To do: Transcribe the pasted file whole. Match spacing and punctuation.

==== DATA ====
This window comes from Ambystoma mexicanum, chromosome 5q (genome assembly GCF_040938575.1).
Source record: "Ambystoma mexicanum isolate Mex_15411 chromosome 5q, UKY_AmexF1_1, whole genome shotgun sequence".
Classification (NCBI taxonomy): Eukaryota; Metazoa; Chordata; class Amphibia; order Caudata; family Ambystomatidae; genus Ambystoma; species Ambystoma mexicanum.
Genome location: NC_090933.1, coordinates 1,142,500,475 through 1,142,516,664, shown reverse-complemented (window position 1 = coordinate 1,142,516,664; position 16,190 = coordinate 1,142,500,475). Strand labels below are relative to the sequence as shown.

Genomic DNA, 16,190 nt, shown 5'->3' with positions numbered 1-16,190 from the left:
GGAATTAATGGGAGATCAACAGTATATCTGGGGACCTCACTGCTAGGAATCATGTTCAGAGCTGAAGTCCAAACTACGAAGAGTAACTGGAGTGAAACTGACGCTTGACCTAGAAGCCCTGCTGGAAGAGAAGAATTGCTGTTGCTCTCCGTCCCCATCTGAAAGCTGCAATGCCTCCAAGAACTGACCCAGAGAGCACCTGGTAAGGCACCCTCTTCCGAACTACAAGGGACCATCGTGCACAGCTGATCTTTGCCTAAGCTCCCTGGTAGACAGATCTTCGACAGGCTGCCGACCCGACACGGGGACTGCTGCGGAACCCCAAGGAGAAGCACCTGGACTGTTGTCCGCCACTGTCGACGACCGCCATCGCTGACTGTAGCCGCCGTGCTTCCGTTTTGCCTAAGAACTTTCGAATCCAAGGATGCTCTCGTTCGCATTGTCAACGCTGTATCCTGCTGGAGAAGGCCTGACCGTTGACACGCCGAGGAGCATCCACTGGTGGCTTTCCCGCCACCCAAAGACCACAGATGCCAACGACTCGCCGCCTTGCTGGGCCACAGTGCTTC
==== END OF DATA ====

This window comes from Ambystoma mexicanum, chromosome 5q (genome assembly GCF_040938575.1).
Source record: "Ambystoma mexicanum isolate Mex_15411 chromosome 5q, UKY_AmexF1_1, whole genome shotgun sequence".
Classification (NCBI taxonomy): Eukaryota; Metazoa; Chordata; class Amphibia; order Caudata; family Ambystomatidae; genus Ambystoma; species Ambystoma mexicanum.
Genome location: NC_090933.1, coordinates 1,142,500,475 through 1,142,516,664, shown reverse-complemented (window position 1 = coordinate 1,142,516,664; position 16,190 = coordinate 1,142,500,475). Strand labels below are relative to the sequence as shown.

Genomic DNA, 16,190 nt, shown 5'->3' with positions numbered 1-16,190 from the left:
GGAATTAATGGGAGATCAACAGTATATCTGGGGACCTCACTGCTAGGAATCATGTTCAGAGCTGAAGTCCAAACTACGAAGAGTAACTGGAGTGAAACTGACGCTTGACCTAGAAGCCCTGCTGGAAGAGAAGAATTGCTGTTGCTCTCCGTCCCCATCTGAAAGCTGCAATGCCTCCAAGAACTGACCCAGAGAGCACCTGGTAAGGCACCCTCTTCCGAACTACAAGGGACCATCGTGCACAGCTGATCTTTGCCTAAGCTCCCTGGTAGACAGATCTTCGACAGGCTGCCGACCCGACACGGGGACTGCTGCGGAACCCCAAGGAGAAGCACCTGGACTGTTGTCCGCCACTGTCGACGACCGCCATCGCTGACTGTAGCCGCCGTGCTTCCGTTTTGCCTAAGAACTTTCGAATCCAAGGATGCTCTCGTTCGCATTGTCAACGCTGTATCCTGCTGGAGAAGGCCTGACCGTTGACACGCCGAGGAGCATCCACTGGTGGCTTTCCCGCCACCCAAAGACCACAGATGCCAACGACTCGCCGCCTTGCTGGGCCACAGTGCTTC